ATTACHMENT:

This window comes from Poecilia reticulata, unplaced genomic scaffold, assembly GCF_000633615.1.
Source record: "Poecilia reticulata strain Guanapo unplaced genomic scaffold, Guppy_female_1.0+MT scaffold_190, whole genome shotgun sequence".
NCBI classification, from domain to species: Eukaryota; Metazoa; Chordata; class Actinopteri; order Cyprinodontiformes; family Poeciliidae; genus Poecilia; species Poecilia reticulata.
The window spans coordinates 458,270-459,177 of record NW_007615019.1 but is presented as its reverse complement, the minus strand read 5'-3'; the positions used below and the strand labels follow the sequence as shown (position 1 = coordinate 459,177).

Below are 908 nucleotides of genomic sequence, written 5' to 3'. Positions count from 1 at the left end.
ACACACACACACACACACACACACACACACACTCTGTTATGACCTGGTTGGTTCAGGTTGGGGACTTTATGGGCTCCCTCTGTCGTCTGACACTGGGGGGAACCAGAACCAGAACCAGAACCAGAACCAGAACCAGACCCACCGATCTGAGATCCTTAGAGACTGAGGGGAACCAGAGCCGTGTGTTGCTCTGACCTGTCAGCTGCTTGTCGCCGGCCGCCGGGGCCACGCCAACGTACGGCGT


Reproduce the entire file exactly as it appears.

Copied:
This window comes from Poecilia reticulata, unplaced genomic scaffold, assembly GCF_000633615.1.
Source record: "Poecilia reticulata strain Guanapo unplaced genomic scaffold, Guppy_female_1.0+MT scaffold_190, whole genome shotgun sequence".
NCBI classification, from domain to species: Eukaryota; Metazoa; Chordata; class Actinopteri; order Cyprinodontiformes; family Poeciliidae; genus Poecilia; species Poecilia reticulata.
The window spans coordinates 458,270-459,177 of record NW_007615019.1 but is presented as its reverse complement, the minus strand read 5'-3'; the positions used below and the strand labels follow the sequence as shown (position 1 = coordinate 459,177).

Below are 908 nucleotides of genomic sequence, written 5' to 3'. Positions count from 1 at the left end.
ACACACACACACACACACACACACACACACACTCTGTTATGACCTGGTTGGTTCAGGTTGGGGACTTTATGGGCTCCCTCTGTCGTCTGACACTGGGGGGAACCAGAACCAGAACCAGAACCAGAACCAGAACCAGACCCACCGATCTGAGATCCTTAGAGACTGAGGGGAACCAGAGCCGTGTGTTGCTCTGACCTGTCAGCTGCTTGTCGCCGGCCGCCGGGGCCACGCCAACGTACGGCGT